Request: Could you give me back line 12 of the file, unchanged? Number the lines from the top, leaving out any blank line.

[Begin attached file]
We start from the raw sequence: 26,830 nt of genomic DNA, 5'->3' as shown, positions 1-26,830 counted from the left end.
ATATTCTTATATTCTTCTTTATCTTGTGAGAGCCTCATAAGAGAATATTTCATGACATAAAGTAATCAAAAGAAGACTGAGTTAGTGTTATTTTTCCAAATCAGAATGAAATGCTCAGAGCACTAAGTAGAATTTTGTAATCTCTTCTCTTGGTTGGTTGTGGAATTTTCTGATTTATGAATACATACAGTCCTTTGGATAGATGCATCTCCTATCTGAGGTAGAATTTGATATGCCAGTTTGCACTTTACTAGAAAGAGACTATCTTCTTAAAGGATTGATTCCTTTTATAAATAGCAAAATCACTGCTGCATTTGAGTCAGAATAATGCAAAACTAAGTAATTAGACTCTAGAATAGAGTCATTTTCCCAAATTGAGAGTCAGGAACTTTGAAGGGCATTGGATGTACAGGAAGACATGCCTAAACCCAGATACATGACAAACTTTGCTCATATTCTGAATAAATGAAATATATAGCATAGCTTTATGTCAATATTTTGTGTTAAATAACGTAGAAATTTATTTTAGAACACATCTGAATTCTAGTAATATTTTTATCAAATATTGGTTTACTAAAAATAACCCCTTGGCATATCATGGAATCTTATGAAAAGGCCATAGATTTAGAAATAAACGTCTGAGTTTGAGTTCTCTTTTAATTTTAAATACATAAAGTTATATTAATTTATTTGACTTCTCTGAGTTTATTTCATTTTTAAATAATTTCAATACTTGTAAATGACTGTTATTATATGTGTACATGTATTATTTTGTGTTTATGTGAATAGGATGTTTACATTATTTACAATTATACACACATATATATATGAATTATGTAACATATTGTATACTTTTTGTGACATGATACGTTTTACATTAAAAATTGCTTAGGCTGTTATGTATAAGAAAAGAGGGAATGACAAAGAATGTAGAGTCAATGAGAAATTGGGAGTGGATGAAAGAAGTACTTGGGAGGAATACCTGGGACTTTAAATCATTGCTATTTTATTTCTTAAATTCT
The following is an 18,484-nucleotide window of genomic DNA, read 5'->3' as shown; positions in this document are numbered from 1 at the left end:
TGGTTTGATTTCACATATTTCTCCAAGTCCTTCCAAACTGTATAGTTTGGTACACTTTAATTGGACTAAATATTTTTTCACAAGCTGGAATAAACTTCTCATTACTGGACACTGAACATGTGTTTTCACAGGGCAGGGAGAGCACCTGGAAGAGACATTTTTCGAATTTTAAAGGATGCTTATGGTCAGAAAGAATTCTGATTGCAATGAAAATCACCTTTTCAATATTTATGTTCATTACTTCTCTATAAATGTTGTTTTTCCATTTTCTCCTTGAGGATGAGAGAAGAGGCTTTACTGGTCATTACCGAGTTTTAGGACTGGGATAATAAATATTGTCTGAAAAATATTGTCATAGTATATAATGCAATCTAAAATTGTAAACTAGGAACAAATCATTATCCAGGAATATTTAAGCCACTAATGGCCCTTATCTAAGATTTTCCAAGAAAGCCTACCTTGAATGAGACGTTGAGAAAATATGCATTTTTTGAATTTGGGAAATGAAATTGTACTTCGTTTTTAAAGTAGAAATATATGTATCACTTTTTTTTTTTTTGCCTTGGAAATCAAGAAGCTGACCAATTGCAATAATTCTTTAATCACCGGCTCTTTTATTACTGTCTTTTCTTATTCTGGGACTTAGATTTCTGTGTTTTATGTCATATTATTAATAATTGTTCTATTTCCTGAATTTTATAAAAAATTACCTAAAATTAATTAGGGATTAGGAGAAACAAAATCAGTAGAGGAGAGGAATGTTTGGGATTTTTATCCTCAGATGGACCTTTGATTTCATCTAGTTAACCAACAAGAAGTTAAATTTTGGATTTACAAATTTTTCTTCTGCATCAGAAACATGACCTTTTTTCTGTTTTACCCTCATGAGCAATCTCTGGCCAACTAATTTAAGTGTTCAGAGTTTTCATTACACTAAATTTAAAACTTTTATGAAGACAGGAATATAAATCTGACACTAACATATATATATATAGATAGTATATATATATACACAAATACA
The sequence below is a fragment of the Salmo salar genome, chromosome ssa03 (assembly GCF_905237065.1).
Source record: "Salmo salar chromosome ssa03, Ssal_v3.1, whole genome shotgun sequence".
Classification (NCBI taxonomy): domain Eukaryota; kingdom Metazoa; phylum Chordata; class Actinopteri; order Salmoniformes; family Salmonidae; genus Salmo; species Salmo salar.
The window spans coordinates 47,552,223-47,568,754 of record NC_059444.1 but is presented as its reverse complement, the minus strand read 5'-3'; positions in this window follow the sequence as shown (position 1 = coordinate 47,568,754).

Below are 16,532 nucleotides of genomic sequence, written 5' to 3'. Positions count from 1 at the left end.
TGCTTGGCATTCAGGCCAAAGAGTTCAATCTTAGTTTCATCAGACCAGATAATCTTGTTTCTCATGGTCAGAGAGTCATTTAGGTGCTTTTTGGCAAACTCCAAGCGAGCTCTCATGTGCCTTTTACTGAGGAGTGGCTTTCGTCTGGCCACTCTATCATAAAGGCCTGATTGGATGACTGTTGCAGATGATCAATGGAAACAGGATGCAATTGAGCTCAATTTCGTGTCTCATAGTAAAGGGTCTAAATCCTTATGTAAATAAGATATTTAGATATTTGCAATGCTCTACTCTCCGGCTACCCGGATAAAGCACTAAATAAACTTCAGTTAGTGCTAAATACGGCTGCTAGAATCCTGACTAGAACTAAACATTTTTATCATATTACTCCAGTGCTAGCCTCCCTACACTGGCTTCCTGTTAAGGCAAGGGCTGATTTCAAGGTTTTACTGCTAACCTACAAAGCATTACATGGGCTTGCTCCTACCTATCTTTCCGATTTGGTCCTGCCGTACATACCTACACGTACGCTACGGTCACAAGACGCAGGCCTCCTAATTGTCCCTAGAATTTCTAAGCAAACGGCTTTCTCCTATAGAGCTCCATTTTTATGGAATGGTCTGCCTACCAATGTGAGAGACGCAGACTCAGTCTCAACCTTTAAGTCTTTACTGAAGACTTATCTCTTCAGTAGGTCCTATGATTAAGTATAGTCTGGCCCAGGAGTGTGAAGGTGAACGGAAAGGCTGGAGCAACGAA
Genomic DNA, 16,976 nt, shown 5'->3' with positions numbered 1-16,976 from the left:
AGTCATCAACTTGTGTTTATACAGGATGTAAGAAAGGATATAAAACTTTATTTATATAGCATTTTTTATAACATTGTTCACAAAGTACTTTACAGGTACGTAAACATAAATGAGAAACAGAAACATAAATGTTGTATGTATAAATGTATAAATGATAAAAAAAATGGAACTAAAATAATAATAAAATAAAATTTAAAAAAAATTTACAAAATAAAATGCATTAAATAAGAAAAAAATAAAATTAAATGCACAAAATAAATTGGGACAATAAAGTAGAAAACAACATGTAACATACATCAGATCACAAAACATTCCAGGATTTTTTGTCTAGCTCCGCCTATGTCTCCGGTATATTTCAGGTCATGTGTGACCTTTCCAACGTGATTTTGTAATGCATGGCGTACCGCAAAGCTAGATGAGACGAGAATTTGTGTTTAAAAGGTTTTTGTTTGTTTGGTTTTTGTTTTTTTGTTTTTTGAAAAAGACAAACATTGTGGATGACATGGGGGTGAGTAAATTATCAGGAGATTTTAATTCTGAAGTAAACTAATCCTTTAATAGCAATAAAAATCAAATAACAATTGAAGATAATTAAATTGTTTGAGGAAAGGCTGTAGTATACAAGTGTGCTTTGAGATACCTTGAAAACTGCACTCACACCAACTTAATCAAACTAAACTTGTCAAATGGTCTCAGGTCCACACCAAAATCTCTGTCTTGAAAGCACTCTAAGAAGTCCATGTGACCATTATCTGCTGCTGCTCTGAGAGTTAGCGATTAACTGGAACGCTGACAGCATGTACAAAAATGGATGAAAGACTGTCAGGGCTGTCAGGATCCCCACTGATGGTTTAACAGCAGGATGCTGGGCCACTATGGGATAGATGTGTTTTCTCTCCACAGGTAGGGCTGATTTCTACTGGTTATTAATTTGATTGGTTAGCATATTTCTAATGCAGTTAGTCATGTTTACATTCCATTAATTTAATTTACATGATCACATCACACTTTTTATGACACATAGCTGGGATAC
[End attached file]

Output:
AGTCATCAACTTGTGTTTATACAGGATGTAAGAAAGGATATAAAACTTTATTTATATAGCATTTTTTATAACATTGTTCACAAAGTACTTTACAGGTACGTAAACATAAATGAGAAACAGAAACATAAATGTTGTATGTATAAATGTATAAATGATAAAAAAAATGGAACTAAAATAATAATAAAATAAAATTTAAAAAAAATTTACAAAATAAAATGCATTAAATAAGAAAAAAATAAAATTAAATGCACAAAATAAATTGGGACAATAAAGTAGAAAACAACATGTAACATACATCAGATCACAAAACATTCCAGGATTTTTTGTCTAGCTCCGCCTATGTCTCCGGTATATTTCAGGTCATGTGTGACCTTTCCAACGTGATTTTGTAATGCATGGCGTACCGCAAAGCTAGATGAGACGAGAATTTGTGTTTAAAAGGTTTTTGTTTGTTTGGTTTTTGTTTTTTTGTTTTTTGAAAAAGACAAACATTGTGGATGACATGGGGGTGAGTAAATTATCAGGAGATTTTAATTCTGAAGTAAACTAATCCTTTAATAGCAATAAAAATCAAATAACAATTGAAGATAATTAAATTGTTTGAGGAAAGGCTGTAGTATACAAGTGTGCTTTGAGATACCTTGAAAACTGCACTCACACCAACTTAATCAAACTAAACTTGTCAAATGGTCTCAGGTCCACACCAAAATCTCTGTCTTGAAAGCACTCTAAGAAGTCCATGTGACCATTATCTGCTGCTGCTCTGAGAGTTAGCGATTAACTGGAACGCTGACAGCATGTACAAAAATGGATGAAAGACTGTCAGGGCTGTCAGGATCCCCACTGATGGTTTAACAGCAGGATGCTGGGCCACTATGGGATAGATGTGTTTTCTCTCCACAGGTAGGGCTGATTTCTACTGGTTATTAATTTGATTGGTTAGCATATTTCTAATGCAGTTAGTCATGTTTACATTCCATTAATTTAATTTACATGATCACATCACACTTTTTATGACACATAGCTGGGATAC